The fence installed around Central Park's reservoir in 2002 cost $ 2 million dollars and matches one of the fence designs found in Ridgewood Reservoir in Queens. The Parks Department has told that "outer borough" community however that using the same design would not meet code.
In a January 6th Daily News article, Kevin Quinn, director of Queens capital projects for the Parks Department, was quoted as saying that the historic fences at the reservoir needed to be removed because, the "spacing of the pickets no longer meets code as a guardrail." As far as I've been able to determine, the city's code requires that the spacing on railings be not more than 6".
There are two style of fences at the Ridgewood Reservoir. The first is a circa 1850s Hecla Ironworks fence that surrounds the central basin. In 2003, the department of parks had a replica of that fence created for the Central Park reservoir. The cost for the reproduction was $2 million. Here is a parks department 2003 press release about that installation. Welding Works, the company that built the fence received an industry award for the project.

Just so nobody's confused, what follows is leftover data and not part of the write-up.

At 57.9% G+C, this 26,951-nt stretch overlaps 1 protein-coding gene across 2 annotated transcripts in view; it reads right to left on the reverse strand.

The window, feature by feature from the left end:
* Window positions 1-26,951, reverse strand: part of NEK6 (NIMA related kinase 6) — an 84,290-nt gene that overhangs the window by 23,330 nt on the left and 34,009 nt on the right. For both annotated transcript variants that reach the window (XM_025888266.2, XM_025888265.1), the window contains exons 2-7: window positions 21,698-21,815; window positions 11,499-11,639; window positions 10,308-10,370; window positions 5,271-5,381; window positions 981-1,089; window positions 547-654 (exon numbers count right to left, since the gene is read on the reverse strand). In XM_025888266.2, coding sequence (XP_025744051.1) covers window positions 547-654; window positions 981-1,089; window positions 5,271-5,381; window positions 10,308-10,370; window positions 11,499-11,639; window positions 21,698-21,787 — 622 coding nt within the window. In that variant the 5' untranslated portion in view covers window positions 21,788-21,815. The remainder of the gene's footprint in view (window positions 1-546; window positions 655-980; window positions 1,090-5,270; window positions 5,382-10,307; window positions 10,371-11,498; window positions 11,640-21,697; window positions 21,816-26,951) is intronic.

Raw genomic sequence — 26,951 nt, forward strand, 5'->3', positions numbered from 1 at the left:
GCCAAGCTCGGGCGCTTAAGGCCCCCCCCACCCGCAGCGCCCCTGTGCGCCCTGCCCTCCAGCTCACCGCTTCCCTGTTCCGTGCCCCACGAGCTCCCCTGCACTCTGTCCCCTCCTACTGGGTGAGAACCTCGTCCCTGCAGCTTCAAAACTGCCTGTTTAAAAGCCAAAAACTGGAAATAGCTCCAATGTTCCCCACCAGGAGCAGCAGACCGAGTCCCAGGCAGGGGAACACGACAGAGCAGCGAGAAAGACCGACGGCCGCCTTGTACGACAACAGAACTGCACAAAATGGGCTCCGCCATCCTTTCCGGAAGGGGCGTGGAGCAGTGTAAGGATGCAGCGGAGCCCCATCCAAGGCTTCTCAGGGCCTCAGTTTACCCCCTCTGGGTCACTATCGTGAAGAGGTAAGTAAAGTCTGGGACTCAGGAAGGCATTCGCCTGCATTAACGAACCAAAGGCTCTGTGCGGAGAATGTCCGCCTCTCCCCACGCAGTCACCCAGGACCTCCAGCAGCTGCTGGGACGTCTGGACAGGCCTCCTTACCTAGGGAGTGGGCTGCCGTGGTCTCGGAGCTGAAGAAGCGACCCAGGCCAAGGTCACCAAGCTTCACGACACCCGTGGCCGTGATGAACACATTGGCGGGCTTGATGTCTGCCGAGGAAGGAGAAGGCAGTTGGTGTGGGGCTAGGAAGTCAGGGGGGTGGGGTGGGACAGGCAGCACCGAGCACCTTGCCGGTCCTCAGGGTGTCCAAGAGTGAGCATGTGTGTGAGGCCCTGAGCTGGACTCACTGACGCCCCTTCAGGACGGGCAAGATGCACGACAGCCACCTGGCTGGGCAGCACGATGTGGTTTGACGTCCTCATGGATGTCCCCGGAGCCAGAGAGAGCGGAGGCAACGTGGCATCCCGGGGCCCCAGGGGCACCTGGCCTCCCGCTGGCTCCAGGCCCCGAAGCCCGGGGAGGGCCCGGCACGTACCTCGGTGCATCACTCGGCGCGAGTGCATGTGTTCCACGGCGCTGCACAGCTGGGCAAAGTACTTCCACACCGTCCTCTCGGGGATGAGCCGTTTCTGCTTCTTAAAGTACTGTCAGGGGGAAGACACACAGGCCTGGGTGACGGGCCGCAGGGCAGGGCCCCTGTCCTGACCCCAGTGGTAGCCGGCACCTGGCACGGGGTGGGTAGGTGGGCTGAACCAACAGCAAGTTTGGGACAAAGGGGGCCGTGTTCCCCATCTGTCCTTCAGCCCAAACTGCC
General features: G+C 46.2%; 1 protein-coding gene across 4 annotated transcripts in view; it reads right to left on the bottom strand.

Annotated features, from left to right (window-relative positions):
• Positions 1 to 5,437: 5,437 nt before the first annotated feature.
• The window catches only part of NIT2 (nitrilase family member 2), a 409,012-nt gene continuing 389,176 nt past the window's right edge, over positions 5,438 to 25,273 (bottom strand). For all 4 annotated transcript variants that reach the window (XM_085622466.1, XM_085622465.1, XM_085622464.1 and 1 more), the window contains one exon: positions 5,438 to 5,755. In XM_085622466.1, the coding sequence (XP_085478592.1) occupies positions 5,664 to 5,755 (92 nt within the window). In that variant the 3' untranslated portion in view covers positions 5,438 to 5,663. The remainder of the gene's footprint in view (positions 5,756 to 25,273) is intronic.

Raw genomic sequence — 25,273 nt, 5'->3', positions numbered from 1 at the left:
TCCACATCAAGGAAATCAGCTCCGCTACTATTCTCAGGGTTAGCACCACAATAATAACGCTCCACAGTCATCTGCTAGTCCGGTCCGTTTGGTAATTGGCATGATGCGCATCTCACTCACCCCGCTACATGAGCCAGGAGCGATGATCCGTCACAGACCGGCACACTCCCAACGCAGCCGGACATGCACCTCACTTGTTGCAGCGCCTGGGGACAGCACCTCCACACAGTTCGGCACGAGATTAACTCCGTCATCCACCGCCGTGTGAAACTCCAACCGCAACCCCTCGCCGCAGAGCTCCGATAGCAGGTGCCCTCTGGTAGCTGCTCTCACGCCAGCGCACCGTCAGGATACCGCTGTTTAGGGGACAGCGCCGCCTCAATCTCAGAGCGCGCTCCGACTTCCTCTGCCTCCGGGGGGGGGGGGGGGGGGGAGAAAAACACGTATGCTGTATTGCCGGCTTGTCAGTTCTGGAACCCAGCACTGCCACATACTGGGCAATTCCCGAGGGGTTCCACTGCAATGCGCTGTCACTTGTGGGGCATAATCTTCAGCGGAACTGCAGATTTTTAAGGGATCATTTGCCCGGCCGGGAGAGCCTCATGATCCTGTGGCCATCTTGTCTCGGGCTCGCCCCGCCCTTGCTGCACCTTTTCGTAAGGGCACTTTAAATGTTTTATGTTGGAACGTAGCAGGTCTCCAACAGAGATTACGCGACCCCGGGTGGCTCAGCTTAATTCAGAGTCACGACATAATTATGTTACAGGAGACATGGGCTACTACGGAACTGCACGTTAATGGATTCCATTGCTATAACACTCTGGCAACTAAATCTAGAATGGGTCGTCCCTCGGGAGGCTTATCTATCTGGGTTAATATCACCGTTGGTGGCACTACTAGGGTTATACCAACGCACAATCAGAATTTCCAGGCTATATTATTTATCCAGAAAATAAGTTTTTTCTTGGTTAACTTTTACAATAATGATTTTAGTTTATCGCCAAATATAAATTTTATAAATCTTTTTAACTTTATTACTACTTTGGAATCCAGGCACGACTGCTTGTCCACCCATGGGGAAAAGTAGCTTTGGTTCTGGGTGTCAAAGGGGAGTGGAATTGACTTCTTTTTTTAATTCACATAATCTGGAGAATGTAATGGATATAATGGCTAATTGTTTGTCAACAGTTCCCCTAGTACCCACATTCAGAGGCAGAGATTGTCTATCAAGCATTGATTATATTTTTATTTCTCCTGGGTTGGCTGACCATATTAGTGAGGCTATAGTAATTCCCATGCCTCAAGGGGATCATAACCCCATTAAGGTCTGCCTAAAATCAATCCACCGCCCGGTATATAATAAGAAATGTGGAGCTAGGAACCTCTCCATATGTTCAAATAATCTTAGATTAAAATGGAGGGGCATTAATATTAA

The parks department was more than happy to spend $2 million to create a copy of the Ridgewood Reservoir fencing for Central Park. The same agency now wants to tear down the original, historic ones in Ridgewood for something that doesn't even try to look like a period piece. Why do you suppose they would do that?
Below is a series of photos which compare the replica fence around the Central Park Reservoir with the existing historic fence at the Ridgewood Reservoir.
Queens Crap - May 27, 2010